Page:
Status: Created Effective Date: 12/30/2023
Doc ID: SUR01-1223.1 Last Review Date: 04/12/2023
Clinical Appropriateness Guidelines
“Site of Care,” “Site of Service” or another term such as “Setting” or “Place of Service” may be terms used in benefit plans, provider contracts, or other materials instead of or in addition to “Level of Care” and, in some plans, these terms may be used interchangeably.
© 2023 Carelon Medical Benefits Management, Inc. All rights reserved.
The Carelon Clinical Appropriateness Guidelines (hereinafter “the Carelon Clinical Appropriateness Guidelines” or the “Guidelines”) are designed to assist providers in making the most appropriate treatment decision for a specific clinical condition for an individual. As used by Carelon, the Guidelines establish objective and evidence-based criteria for medical necessity determinations where possible. In the process, multiple functions are accomplished:
- To establish criteria for when services are medically necessary (i.e., in general, shown to be effective in improving health outcomes and considered the most appropriate level of service)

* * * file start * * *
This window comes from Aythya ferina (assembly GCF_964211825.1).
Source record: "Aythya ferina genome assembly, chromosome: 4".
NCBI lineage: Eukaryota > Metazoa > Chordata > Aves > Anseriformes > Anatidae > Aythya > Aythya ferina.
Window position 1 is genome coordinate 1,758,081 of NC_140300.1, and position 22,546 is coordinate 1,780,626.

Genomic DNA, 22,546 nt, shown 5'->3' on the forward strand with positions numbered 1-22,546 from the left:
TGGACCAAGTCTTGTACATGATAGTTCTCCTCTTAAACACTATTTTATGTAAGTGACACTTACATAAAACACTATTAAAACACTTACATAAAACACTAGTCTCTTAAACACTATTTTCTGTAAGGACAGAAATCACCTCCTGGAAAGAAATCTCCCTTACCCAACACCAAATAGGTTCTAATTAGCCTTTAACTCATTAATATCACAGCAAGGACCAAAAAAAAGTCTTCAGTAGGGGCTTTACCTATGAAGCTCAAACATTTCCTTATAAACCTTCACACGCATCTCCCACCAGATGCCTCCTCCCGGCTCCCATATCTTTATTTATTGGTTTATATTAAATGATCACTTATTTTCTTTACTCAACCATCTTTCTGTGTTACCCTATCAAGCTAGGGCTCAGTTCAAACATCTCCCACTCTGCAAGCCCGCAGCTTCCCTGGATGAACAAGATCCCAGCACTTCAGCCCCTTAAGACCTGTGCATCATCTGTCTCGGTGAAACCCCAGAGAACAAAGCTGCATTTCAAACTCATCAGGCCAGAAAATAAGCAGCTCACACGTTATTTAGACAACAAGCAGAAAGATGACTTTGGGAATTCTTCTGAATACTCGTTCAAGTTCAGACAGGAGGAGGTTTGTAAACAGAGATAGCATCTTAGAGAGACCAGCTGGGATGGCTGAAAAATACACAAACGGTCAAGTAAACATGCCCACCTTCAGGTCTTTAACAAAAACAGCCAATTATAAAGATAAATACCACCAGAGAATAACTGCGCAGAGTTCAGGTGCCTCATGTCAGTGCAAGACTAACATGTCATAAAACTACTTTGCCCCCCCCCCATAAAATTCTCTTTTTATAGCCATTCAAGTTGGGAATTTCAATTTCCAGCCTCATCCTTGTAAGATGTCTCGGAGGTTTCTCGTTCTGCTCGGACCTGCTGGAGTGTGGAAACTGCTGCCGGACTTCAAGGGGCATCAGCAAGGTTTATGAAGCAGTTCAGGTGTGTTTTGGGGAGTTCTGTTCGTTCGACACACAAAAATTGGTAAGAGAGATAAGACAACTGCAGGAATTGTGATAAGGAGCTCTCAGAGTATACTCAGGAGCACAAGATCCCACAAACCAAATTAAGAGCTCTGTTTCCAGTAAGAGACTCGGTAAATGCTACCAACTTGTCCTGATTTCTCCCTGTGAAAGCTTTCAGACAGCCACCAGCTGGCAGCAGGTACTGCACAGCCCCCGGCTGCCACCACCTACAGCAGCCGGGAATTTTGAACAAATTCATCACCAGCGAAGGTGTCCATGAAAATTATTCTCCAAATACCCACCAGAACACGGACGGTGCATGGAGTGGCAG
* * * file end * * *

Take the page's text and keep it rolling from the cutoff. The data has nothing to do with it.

- To assist the practitioner as an educational tool
- To encourage standardization of medical practice patterns
- To curtail the performance of inappropriate and/or duplicate services
- To advocate for patient safety concerns
- To enhance the quality of health care
- To promote the most efficient and cost-effective use of services
The Carelon guideline development process complies with applicable accreditation standards, including the requirement that the Guidelines be developed with involvement from appropriate providers with current clinical expertise relevant to the Guidelines under review and be based on the most up-to-date clinical principles and best practices. Relevant citations are included in the References section attached to each Guideline. Carelon reviews all of its Guidelines at least annually.
Carelon makes its Guidelines publicly available on its website twenty-four hours a day, seven days a week. Copies of the Carelon Clinical Appropriateness Guidelines are also available upon oral or written request. Although the Guidelines are publicly-available, Carelon considers the Guidelines to be important, proprietary information of Carelon, which cannot be sold, assigned, leased, licensed, reproduced or distributed without the written consent of Carelon.